What is Log4j?
Apache Log4j and the Log4Shell vulnerability have been hot topics in the media over the past number of weeks. This is due to the widespread impact this vulnerability has placed upon the IT industry. Understanding Log4Shell is not easy, it is a complex vulnerability yet unfortunately it is easy for a malicious actor to utilise. Many of our customers have recently heard this mentioned in the news and have been contacting us for advice. For that reason, we have taken the time to explain in simple terms the extent of this vulnerability. We hope this gives you the ability to clarify if Log4Shell could impact you. If it could impact you or after reading this post you are still unsure, please do not hesitate to reach out to us.
Our team are more than happy to take the time to listen to your concern and provide expert knowledge and advice. We have a team on standby who specialise in the full spectrum of IT Networks, from Home/Family Networks to Start-up businesses and SMEs to Enterprise clients.
Vulnerabilities are discovered every day. While some can be serious most are not cause for an immediate response. However, on Thursday 9th December 2021 a new vulnerability was publicly released, Log4Shell. This vulnerability has the potential to cause severe impact to many organizations, so all Cyber Security experts were required to immediately turn their attention to it and promptly attempt to detect which software versions within their organizations were vulnerable.
Log4Shell is a software vulnerability in Apache Log4j.
What does Log4j do?
Log4j records events, errors, and routine system operations. It then communicates diagnostic messages about them to system administrators and users. A common example of Log4j in action is when you click on a bad web link and get a “404″ error message. The Web Server running the domain of the web link you tried to access, tells you that there’s no such webpage. The Web Server then records that event in a log for the server’s system administrators using Log4j.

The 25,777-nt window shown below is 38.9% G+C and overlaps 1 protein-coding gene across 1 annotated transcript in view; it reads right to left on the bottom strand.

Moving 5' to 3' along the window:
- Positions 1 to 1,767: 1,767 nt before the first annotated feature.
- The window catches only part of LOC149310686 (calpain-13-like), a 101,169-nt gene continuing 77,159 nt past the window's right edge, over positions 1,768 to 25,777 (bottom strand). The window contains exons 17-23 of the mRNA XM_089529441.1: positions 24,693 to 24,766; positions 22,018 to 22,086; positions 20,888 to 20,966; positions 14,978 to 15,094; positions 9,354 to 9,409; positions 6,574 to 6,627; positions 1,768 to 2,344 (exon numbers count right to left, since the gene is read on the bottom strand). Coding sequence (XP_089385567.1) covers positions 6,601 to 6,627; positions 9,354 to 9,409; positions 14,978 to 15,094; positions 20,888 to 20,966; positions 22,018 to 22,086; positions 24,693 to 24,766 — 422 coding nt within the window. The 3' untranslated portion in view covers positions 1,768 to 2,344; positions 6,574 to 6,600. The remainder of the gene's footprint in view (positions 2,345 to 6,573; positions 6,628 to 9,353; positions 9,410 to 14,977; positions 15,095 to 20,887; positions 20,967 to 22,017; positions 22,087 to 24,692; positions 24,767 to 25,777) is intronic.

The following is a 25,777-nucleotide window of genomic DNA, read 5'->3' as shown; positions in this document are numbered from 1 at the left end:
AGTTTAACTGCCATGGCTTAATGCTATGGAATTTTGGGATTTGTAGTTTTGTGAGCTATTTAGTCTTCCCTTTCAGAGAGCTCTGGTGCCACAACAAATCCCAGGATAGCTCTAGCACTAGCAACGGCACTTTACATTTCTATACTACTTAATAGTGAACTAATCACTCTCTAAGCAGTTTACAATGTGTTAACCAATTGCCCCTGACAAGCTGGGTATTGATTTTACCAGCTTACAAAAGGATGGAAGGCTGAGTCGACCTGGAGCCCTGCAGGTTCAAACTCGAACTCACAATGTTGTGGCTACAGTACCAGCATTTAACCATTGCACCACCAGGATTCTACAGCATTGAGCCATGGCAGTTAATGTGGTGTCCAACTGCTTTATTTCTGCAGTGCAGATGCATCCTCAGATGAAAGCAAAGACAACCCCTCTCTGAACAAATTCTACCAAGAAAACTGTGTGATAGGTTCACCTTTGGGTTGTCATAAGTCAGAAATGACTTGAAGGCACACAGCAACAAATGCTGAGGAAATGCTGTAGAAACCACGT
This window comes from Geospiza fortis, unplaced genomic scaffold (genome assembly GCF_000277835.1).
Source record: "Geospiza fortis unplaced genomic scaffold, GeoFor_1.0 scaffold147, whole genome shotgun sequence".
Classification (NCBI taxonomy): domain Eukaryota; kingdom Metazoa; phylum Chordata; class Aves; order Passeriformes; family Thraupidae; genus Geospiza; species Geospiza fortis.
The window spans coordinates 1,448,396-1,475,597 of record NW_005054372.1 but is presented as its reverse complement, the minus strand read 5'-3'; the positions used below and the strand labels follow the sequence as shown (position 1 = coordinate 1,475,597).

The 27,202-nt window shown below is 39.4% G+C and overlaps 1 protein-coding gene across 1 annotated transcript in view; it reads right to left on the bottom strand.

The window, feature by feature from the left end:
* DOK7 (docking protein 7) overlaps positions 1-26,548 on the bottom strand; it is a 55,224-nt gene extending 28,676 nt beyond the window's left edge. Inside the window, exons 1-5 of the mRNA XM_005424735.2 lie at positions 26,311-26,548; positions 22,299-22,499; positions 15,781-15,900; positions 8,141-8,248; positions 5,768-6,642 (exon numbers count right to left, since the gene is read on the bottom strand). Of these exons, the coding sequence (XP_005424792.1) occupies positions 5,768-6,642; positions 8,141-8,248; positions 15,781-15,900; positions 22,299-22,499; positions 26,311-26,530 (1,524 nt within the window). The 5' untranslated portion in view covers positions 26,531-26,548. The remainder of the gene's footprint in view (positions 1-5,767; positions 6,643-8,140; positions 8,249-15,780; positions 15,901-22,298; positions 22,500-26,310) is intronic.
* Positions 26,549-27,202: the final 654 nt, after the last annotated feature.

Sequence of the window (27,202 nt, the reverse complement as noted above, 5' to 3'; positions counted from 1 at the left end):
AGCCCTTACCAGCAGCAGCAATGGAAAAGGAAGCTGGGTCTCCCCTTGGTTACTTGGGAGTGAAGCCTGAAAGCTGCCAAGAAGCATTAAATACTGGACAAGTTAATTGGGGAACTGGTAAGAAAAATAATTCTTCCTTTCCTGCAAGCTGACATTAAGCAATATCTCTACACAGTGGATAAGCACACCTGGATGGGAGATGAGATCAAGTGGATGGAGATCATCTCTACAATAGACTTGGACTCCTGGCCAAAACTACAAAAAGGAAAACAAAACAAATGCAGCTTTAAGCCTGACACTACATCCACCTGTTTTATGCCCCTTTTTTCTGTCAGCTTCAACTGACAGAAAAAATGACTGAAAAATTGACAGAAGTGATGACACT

What does Log4Shell do?
First discovered in Minecraft, it is a remote code execution (RCE) vulnerability that if left unmitigated, enables a malicious actor to execute arbitrary Java code to take control of a target server.
Who is at risk?
Organizations that use web servers, web applications and cloud services. The vulnerability does not impact home or personal devices such as smartphones.
How is it resolved?
The fix is easy, upgrade Log4j to its latest version. However, the hard part is to know whether Log4j is being used in any given software system because it is often bundled as part of other software. This requires system administrators to inventory their software to identify its presence. If some people don’t even know they have a problem, it’s that much harder to eradicate the vulnerability.
What should I do?
As a user, you are probably wondering what you can do about all this. Unfortunately, it is hard to know whether a software product you are using includes Log4j and whether it is using vulnerable versions of the software.
One thing you can do is make sure all of your software is up to date.